Don’t you wish it was that simple? That you got instant feedback? That you could see, let alone calibrate, the influence you have had in the lives of others, how the nudges that you gave made a difference? Whether it was an idea, inspiration, peer pressure, or competition, I wouldn’t want credit for any of it, only an acknowledgement that my life had made an impact, that I had touched lives—and that that touch mattered.
Was it the time you broke up a fight on the playground or befriended the new kid you had found crying in the girls’ restroom when you were in the fourth grade? Do you have any clues or suspicions about what some of those scenarios might be, who you might have helped—even in hurting them initially? My mom and I recently shared a story, realizing that we both felt responsible for the outcome, without ever having discussed it. Long story summarized: one of my uncles got divorced shortly after my graduation party. At the party—in the BEFORE part of the story--he was looking miserable and I was happy as could be, and why not? I was young, beautiful, in love, and dancing at a party for me (where I would bring home a boatload of cash and presents). I was making a great memory with my friends and family, eating, drinking, and celebrating one accomplishment while anticipating an endless array of future achievements. More importantly, perhaps, I hadn’t yet made any major mistakes or moves that had trapped me or filled me with regret.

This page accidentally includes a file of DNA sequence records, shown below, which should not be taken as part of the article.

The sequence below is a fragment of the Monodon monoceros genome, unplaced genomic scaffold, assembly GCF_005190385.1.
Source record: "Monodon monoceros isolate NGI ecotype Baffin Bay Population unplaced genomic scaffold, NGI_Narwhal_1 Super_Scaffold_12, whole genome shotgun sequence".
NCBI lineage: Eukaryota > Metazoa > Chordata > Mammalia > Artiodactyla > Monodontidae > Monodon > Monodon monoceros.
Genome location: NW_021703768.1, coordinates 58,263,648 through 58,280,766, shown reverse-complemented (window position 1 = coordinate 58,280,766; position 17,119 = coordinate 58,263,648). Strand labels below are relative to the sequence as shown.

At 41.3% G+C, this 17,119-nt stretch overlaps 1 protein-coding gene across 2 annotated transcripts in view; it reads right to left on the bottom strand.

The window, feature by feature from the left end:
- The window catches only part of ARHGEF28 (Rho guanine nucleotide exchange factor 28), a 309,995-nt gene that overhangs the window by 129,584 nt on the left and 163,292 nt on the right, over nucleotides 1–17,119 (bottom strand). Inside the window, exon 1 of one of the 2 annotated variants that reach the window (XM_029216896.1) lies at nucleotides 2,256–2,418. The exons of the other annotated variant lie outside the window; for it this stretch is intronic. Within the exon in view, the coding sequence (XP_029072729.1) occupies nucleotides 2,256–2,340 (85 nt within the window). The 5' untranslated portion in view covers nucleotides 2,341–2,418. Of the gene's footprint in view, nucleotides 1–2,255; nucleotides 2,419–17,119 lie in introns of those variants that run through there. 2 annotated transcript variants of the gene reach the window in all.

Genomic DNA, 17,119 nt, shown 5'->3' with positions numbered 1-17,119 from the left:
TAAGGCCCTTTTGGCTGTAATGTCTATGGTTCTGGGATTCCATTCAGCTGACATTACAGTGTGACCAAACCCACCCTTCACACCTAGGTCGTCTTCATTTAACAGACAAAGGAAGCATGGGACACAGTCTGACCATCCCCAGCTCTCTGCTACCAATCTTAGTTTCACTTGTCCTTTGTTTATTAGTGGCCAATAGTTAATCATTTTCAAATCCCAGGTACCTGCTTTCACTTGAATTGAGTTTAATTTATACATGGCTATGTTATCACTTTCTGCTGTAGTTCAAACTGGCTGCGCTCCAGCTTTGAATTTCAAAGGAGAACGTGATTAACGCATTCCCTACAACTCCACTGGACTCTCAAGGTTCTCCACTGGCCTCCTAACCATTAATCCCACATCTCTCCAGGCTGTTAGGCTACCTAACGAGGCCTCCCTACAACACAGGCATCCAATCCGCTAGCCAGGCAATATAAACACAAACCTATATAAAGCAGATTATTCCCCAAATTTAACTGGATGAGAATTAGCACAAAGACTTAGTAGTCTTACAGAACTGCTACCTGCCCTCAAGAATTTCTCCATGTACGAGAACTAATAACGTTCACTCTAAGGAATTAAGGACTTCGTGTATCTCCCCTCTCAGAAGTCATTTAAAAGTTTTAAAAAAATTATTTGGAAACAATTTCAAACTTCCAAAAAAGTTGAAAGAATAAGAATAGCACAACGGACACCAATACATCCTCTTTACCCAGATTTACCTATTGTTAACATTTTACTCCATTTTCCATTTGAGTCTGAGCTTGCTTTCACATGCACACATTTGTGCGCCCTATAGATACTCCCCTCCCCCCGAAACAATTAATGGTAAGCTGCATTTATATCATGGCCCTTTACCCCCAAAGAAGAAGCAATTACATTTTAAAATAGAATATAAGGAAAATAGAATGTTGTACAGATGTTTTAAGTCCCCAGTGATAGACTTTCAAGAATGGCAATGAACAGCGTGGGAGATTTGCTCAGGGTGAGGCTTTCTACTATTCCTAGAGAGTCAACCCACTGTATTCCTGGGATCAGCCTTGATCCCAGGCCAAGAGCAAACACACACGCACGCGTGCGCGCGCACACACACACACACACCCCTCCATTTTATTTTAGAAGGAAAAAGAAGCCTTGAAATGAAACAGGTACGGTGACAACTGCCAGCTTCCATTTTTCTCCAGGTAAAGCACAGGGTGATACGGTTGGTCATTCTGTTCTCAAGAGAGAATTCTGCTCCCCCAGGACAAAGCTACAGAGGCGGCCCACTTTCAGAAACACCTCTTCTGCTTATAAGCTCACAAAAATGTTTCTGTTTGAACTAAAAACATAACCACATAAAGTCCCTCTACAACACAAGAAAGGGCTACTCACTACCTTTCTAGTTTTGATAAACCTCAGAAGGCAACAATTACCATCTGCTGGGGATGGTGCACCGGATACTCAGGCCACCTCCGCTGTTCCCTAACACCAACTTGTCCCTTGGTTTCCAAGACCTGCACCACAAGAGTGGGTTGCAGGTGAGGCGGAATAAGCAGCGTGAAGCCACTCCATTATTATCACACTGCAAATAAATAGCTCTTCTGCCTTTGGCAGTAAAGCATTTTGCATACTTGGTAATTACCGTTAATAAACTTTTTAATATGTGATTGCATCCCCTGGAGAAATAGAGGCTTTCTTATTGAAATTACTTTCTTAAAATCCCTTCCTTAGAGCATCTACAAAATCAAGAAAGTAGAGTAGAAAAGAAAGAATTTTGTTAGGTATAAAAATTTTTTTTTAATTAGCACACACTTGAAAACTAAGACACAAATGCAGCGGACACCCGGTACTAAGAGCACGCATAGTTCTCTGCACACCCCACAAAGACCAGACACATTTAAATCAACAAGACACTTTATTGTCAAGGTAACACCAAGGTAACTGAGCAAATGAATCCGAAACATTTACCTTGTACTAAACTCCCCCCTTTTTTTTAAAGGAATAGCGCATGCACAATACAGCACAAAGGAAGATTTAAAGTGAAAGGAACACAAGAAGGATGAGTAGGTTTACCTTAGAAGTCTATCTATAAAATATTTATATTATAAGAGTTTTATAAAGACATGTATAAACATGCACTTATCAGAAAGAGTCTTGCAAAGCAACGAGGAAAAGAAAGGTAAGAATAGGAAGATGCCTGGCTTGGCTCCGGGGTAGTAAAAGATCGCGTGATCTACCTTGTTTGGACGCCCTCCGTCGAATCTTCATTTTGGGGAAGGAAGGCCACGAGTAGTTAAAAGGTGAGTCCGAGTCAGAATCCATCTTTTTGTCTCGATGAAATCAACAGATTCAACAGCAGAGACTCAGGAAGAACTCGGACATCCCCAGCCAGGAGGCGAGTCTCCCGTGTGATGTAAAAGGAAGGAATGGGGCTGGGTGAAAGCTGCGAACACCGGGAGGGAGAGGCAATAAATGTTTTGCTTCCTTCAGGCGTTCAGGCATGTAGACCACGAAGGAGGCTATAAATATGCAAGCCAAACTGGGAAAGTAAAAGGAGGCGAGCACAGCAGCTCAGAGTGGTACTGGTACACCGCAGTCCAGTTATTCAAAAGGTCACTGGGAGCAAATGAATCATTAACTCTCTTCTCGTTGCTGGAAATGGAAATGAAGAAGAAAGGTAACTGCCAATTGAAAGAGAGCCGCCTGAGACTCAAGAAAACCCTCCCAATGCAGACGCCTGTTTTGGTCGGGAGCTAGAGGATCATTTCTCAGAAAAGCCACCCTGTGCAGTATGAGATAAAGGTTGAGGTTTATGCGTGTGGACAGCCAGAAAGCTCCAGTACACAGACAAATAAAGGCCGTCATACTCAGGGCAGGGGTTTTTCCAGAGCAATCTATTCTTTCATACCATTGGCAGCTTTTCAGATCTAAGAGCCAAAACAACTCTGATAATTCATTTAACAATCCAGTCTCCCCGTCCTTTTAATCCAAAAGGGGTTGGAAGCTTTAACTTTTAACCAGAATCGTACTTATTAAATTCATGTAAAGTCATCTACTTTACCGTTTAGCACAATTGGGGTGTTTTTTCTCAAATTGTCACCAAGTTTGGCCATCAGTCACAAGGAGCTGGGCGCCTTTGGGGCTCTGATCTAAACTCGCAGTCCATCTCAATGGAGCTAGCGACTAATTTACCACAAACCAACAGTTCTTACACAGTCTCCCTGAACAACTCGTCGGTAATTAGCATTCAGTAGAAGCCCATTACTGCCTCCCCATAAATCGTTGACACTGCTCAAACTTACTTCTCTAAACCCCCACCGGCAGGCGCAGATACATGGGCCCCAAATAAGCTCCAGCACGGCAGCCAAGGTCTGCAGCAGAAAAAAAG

This uncle had asked me--since I was Princess of the Hour--a question about Russian, like why I was studying it in college, and I had answered with the flippancy of youth: “I plan on doing it all, seeing the world. Will I use it as a career? Probably not. But I’d love to be good enough to read one of the great Russian novels in its original language. And, why not? Life is short. You have to do what you love. . .”
The next thing I knew, this uncle had a midlife overthrow, and he was divorced and had joined a dancing club—and was dancing with even older, single ladies, a hobby that he still is very active in, all these years later like a hiccup he never could get enough water down there to resolve. (He claims to be very happy now.)
Then, there was the boy down the street who went into acting, after I had dragged the younger neighborhood kids into helping me stage The Gong Show and other variety shows that I would write and direct, performing them for the families at the annual Fourth of July picnics. We did this every summer for years. (I’m sure his mother would like to have a word—or two—with me now, something along the lines of, “Thanks a lot, for ruining my son.”)
Jimmy Stewart’s epiphany came at Christmas; my mind turns to these thoughts in the summer—maybe because I was a teacher for so many years, and this was my free time. I do have a boxful of letters that I cherish from grateful students, but if I have a guardian angel, she is not quite as chatty or visually inclined as was Jimmy’s—and I never did read Tolstoy in his native tongue.